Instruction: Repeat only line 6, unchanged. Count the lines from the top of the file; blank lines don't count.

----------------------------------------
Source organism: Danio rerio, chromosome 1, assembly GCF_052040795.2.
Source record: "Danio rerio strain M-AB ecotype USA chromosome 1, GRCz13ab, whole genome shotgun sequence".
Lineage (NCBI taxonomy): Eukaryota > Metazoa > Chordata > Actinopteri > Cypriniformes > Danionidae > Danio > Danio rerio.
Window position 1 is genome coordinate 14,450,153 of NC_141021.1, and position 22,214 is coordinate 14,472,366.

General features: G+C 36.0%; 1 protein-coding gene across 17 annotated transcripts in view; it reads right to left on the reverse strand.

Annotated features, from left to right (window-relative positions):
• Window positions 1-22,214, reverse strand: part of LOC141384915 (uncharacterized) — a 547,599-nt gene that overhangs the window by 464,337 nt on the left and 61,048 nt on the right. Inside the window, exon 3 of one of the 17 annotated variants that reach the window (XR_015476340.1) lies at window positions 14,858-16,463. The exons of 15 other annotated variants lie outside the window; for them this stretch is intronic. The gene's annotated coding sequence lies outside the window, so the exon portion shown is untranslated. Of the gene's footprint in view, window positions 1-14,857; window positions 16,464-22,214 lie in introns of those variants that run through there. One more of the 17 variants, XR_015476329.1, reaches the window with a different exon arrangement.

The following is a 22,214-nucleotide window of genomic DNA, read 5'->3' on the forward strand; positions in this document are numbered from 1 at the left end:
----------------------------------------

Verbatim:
Annotated features, from left to right (window-relative positions):